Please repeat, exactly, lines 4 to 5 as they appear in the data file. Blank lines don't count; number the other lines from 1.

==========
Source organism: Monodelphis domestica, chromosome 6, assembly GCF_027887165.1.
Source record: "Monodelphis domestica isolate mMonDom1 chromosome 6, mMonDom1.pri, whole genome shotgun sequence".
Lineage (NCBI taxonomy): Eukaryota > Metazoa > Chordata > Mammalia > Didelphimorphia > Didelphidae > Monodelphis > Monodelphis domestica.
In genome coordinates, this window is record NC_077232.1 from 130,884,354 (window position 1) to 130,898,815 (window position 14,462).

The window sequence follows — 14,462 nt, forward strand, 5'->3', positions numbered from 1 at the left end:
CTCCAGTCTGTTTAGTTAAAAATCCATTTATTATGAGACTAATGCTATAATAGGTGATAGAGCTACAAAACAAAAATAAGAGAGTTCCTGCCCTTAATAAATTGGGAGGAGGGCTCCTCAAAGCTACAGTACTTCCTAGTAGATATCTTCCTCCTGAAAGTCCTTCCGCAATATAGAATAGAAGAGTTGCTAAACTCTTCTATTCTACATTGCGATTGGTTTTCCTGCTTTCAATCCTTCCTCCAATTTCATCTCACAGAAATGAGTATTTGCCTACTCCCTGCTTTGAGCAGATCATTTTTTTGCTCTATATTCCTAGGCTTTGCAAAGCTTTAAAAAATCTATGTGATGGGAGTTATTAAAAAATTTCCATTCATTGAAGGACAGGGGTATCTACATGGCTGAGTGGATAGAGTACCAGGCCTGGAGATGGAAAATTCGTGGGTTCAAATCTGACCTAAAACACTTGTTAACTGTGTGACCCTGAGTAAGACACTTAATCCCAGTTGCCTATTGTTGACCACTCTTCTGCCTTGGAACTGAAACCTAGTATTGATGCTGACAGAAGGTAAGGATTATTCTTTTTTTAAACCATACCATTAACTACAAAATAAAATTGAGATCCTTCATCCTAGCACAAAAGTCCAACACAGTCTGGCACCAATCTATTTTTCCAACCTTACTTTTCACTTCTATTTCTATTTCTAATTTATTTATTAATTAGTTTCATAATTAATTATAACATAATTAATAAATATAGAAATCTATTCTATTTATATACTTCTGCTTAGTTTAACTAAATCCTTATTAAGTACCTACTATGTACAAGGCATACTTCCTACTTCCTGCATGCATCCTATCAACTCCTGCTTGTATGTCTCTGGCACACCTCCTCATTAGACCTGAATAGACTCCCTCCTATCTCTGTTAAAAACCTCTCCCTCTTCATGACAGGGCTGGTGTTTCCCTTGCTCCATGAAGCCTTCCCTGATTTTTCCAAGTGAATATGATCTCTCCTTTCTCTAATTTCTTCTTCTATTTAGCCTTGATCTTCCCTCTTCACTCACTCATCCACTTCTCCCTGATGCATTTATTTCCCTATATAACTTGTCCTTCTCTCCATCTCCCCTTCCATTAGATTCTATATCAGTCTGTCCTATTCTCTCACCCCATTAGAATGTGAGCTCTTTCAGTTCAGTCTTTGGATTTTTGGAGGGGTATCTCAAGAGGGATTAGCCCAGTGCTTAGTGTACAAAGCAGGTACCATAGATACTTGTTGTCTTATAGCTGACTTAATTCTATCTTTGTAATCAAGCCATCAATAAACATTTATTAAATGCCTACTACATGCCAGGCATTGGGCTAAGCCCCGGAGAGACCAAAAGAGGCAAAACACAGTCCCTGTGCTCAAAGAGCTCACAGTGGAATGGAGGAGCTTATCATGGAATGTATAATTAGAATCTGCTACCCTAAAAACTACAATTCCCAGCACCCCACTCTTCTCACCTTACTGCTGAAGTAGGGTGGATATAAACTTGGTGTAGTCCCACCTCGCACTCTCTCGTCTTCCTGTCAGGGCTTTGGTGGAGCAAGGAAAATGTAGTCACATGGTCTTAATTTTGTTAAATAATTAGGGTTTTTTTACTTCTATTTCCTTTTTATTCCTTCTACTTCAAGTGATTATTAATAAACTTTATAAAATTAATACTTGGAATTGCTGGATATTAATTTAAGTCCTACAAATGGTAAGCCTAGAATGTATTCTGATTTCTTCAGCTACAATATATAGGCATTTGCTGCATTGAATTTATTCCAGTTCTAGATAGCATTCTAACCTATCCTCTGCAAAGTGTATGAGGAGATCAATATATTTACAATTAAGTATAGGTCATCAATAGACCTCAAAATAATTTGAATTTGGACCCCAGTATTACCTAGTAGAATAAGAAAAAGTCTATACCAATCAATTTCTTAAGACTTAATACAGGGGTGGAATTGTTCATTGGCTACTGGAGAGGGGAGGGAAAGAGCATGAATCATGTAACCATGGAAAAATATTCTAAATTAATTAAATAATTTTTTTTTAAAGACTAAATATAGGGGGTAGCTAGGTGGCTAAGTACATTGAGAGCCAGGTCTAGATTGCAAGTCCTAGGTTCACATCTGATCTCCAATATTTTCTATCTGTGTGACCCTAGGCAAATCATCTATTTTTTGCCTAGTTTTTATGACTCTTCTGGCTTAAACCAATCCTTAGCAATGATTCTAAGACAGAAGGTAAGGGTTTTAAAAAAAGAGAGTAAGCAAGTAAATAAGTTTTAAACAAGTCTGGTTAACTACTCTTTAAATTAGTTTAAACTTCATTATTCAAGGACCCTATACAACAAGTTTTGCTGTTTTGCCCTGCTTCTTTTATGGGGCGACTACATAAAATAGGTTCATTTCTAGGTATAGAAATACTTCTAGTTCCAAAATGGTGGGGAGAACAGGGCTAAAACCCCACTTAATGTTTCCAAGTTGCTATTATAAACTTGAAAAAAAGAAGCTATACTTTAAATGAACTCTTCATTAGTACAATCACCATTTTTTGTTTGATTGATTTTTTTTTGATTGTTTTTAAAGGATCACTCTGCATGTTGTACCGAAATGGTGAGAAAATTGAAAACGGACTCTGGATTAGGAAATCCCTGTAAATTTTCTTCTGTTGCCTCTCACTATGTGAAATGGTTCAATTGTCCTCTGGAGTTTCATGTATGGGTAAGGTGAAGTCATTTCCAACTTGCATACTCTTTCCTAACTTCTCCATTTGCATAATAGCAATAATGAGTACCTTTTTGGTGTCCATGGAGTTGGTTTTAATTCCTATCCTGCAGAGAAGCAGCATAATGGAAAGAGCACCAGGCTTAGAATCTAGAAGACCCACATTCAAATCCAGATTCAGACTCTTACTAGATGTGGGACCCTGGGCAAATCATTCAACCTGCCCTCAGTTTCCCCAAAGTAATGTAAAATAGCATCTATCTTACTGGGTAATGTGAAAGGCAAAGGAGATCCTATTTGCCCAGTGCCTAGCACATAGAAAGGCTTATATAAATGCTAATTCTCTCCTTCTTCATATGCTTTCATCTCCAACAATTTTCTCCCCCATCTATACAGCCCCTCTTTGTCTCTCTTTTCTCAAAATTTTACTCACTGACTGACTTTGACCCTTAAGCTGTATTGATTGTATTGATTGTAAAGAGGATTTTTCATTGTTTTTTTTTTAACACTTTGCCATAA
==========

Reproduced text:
In genome coordinates, this window is record NC_077232.1 from 130,884,354 (window position 1) to 130,898,815 (window position 14,462).

The window sequence follows — 14,462 nt, forward strand, 5'->3', positions numbered from 1 at the left end: